It’s harder than we think it is
Self-Made: Creating Our Identities from DaVinci to the Kardashians by Tara Isabella Burton. PublicAffairs/Hachette, 2023. 288 pp., $30.00
The son of a middle-class goldsmith, German painter Albrecht Dürer not only turned himself into a celebrity but made himself a new kind of saint. At least in Tara Isabella Burton’s book, Dürer becomes the patron saint of the self-made man.
The “fantasy of self-creation” is a feature of our modern lives. For Burton, it is among the many unintended consequences of the Renaissance and Protestantism. Cultural changes surrounding both movements seemed to dislocate God from his usual post and unsettle everything else in the Great Chain of Being—which created opportunity for some geniuses. And so Pico della Mirandola imagined God giving humans leave to take “according to your will and your inclination, whatever place, whatever form, and whatever functions you choose,” while Baldassare Castiglione showed courtiers how to choose with elegance. Some writers interpret this humanist turn as a move away from spirituality, but Burton sees it as a kind of self-divinization that “placed God within us.” Self-making could manifest one’s truest self, one’s divine aspect, to the world—a gambit nineteenth-century Americans found no less promising than their European post-Renaissance counterparts.
Burton defines two separate strains of self-making. First, a mostly European aristocratic one, where a man recognizes some sort of specialness in himself and becomes a natural aristocrat. Second, a mostly American democratic one, available to anybody through hard work—although, accounting for gender, Burton notes that until fairly recently opportunity was restricted to men only. Stylistic difference divides those who think they really are God’s gift and those who think that anyone can make it big. Burton’s pains to distinguish between these two styles seem mostly misspent, since they blur together so much in practice that Burton more than once concedes that the two “are not so different as they first appear.”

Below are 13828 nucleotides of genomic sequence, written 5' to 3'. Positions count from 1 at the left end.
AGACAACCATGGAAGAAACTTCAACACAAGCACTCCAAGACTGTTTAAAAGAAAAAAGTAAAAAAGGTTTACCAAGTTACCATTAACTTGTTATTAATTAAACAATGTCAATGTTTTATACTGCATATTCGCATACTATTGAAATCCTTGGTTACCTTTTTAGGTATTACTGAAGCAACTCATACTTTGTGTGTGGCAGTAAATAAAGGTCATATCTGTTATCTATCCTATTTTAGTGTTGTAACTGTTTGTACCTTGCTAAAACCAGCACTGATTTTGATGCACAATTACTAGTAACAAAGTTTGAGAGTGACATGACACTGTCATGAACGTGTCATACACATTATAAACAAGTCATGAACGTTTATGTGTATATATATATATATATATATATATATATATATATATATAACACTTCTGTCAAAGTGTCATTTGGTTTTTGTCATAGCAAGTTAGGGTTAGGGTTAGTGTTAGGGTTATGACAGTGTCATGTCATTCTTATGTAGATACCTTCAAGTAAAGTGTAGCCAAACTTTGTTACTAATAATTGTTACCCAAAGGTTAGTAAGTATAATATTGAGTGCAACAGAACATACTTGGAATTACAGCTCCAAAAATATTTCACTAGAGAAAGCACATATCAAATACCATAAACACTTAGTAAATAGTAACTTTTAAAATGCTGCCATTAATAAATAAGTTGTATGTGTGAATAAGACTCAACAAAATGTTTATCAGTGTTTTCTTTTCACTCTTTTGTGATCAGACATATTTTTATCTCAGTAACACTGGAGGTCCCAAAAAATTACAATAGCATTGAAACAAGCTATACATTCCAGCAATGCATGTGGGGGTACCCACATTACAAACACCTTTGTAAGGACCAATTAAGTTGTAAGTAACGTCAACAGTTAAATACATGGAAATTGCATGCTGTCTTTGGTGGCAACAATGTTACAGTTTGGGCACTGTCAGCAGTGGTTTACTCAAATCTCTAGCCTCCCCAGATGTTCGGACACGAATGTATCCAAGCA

Many strange characters gambol through the pages. Instead of making the book feel scattered, however, this approach helps Burton make accessible some high-theory themes about authenticity, secularization, vulnerability, and “what it means to be human.” Beau Brummell lets us watch him get dressed, Oscar Wilde flaunts a green carnation, Gabriele D’Annunzio drives a red Fiat full of flowers into Fiume and conquers the city. The number of personalities in the book paradoxically does not make it feel too stuffed but too short.
By asserting that a lot of interesting historical figures served as antecedents to Donald Trump, the book invites readers to wonder who is missing. Napoleon gets only the briefest mention as supporting cast, and Oprah is nowhere in the index. Clara Bow is a helpful precedent for explaining how we got to the Kardashians, and Montaigne’s worries about authenticity are touchingly precocious. The chapters hop from one historical personage to the next, suggesting that one genius is precursor or inspiration to another, though the links are sometimes stretched. Frederick Douglass features as the representative democratic self but disconcertingly appears in the text before Benjamin Franklin. Thomas Jefferson, a self-maker if ever I met one, never makes it on stage. Burton leaves a lot of dots for the reader to connect, settling for a suggestive conclusion: None of us makes herself whole cloth.